transferred to FT (the transferee) in exchange for the Business C 
property (the exchanged property) and then transferred by FT in 
satisfaction of $30x of its obligations is disqualified stock, 
except to the extent limited by paragraph (c)(1)(ii)(B) of this 
section. Under paragraph (c)(1)(ii)(B)(1) of this section, the 
proportionate share of obligations associated with the exchanged 
property that is not assumed by FA must be determined. The 
proportionate share of obligations associated with the exchanged 
property is $12x, calculated as $20x (the obligations associated 
with the Business C property) multiplied by $42x/$70x (the fair 
market value of the exchanged property, $42x, relative to the fair 
market value of all the Business C property, $70x). The 
proportionate share of obligations associated with the exchanged 
property that is not assumed by FA is $0, calculated as the 
proportionate share of obligations associated with the exchanged 
property ($12x) less the obligations assumed by FA ($12x). 
Accordingly, as a result of the application of paragraph 
(c)(1)(ii)(B)(2) of this section, no FA stock is disqualified stock 
under paragraph (c)(1) of this section by reason of paragraph 
(c)(1)(ii) of this section. As a result, $130x of FA stock is 
included in the denominator of the ownership fraction, calculated as 
the $100x of FA stock received by Individual A plus the $30x of FA 
stock received by FT. Thus, the ownership fraction is $100x/$130x.

    (k) Applicability dates--(1) General rule. Except to the extent 
otherwise provided in paragraph (k) of this section, this section 
applies to domestic entity acquisitions completed on or after September 
17, 2009. Paragraphs (i)(1) and (i)(2)(iv) of this section apply to 
domestic entity acquisitions completed on or after November 19, 2015. 
Paragraph (d)(1)(i) of this section applies to domestic entity 
acquisitions completed on or after April 4, 2016. Paragraphs 
(c)(1)(ii), (d)(1)(ii), (i)(2)(iii), and (i)(3) of this section apply 
to domestic entity acquisitions completed on or after January 13, 2017. 
For domestic entity acquisitions completed before November 19, 2015, 
see Sec.  1.7874-4T(i)(6) and (i)(7)(iv) (the predecessors of 
paragraphs (i)(1) and (i)(2)(iv) of this section) as contained in 26 
CFR part 1 revised as of April 1, 2016. For domestic entity 
acquisitions completed on or after September 22, 2014, and before April 
4,

[[Page 5400]]

2016, see Sec.  1.7874-4T(d)(1)(i) as contained in 26 CFR part 1 
revised as of April 1, 2016. For domestic entity acquisitions completed 
before January 13, 2017, see Sec.  1.7874-4T(c)(1)(ii), (d)(1)(ii), 
(i)(7)(iii) (the predecessor of paragraph (i)(2)(iii) of this section), 
and (i)(8) (the predecessor of paragraph (i)(3) of this section) as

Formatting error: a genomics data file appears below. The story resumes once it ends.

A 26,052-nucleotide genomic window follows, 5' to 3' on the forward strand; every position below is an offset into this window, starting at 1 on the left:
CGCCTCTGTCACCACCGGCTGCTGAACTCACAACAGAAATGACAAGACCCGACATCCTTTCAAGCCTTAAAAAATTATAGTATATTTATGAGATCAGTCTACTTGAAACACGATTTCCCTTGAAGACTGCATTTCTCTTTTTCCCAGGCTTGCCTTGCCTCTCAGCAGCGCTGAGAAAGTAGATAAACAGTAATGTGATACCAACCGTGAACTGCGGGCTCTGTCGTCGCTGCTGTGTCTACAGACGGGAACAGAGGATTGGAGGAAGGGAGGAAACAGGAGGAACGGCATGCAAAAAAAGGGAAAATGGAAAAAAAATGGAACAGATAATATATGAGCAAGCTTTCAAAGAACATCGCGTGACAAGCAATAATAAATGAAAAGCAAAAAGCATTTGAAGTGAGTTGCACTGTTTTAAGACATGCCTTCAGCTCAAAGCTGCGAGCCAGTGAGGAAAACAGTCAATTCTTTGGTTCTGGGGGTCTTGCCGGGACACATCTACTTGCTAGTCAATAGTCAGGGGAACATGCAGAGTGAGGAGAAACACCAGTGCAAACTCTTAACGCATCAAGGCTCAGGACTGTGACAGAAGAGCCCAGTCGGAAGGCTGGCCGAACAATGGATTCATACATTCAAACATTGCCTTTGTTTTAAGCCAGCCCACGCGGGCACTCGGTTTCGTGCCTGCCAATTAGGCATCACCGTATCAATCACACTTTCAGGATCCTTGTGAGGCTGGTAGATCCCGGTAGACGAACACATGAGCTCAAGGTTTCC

contained in 26 CFR part 1 revised as of April 1, 2016.
    (2) Transitional rules for domestic entity acquisitions completed 
on or after September 17, 2009, but before January 16, 2014. For 
domestic entity acquisitions completed on or after September 17, 2009, 
but before January 16, 2014, except as provided in paragraph (k)(3) of 
this section, this section shall be applied with the following 
modifications:
    (i) Nonqualified property does not include property described in 
paragraph (i)(2)(iii) of this section.
    (ii) A transfer is limited to an issuance of stock of the foreign 
acquiring corporation.
    (iii) The determination of whether stock of the foreign acquiring 
corporation is described in paragraph (c)(1) of this section is made 
without regard to paragraphs (c)(1)(ii), (c)(2), and (e) of this 
section.
    (iv) Paragraphs (d) and (h) of this section do not apply.
    (3) Election for domestic entity acquisitions completed on or after 
September 17, 2009, and before January 13, 2017. If, pursuant to 
paragraph (k)(1) or (2) of this section, a paragraph of this section 
would not otherwise apply to a domestic entity acquisition completed on 
or after September 17, 2009, and before January 13, 2017 (transition 
period), a taxpayer may elect to apply the paragraph if the taxpayer 
applies the paragraph consistently to all acquisitions completed during 
the transition period. The election is made by applying the paragraph 
to all such acquisitions on a timely filed original return (including 
extensions) or an amended return filed no later than six months after 
January 13, 2017. A separate statement or form evidencing the election 
need not be filed.


1.7874-4T   [Removed]

0
Par. 3. Section 1.7874-4T is removed.

0
Par. 4. Section 1.7874-5 is added to read as follows:


Sec.  1.7874-5   Effect of certain transfers of stock related to the 
acquisition.

    (a) General rule. Stock of a foreign acquiring corporation that is 
described in section 7874(a)(2)(B)(ii) shall not cease to be so 
described as a result of any subsequent transfer of the stock by the 
former domestic entity shareholder or former domestic entity partner